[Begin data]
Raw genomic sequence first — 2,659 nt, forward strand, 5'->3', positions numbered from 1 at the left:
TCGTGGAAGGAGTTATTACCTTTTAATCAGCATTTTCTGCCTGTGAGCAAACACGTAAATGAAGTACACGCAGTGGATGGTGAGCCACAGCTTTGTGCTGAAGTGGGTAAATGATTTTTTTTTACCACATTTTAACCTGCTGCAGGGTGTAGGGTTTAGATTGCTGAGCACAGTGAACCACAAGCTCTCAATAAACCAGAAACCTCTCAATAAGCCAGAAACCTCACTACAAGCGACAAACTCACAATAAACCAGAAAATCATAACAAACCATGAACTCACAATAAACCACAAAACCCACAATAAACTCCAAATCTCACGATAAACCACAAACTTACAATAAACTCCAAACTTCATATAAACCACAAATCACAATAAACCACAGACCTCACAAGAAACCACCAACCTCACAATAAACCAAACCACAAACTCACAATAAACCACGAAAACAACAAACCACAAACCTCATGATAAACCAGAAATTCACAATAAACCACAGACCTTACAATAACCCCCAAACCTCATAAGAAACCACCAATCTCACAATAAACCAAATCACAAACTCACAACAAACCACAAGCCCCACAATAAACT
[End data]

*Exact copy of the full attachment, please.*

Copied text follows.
Raw genomic sequence first — 2,659 nt, forward strand, 5'->3', positions numbered from 1 at the left:
TCGTGGAAGGAGTTATTACCTTTTAATCAGCATTTTCTGCCTGTGAGCAAACACGTAAATGAAGTACACGCAGTGGATGGTGAGCCACAGCTTTGTGCTGAAGTGGGTAAATGATTTTTTTTTACCACATTTTAACCTGCTGCAGGGTGTAGGGTTTAGATTGCTGAGCACAGTGAACCACAAGCTCTCAATAAACCAGAAACCTCTCAATAAGCCAGAAACCTCACTACAAGCGACAAACTCACAATAAACCAGAAAATCATAACAAACCATGAACTCACAATAAACCACAAAACCCACAATAAACTCCAAATCTCACGATAAACCACAAACTTACAATAAACTCCAAACTTCATATAAACCACAAATCACAATAAACCACAGACCTCACAAGAAACCACCAACCTCACAATAAACCAAACCACAAACTCACAATAAACCACGAAAACAACAAACCACAAACCTCATGATAAACCAGAAATTCACAATAAACCACAGACCTTACAATAACCCCCAAACCTCATAAGAAACCACCAATCTCACAATAAACCAAATCACAAACTCACAACAAACCACAAGCCCCACAATAAACT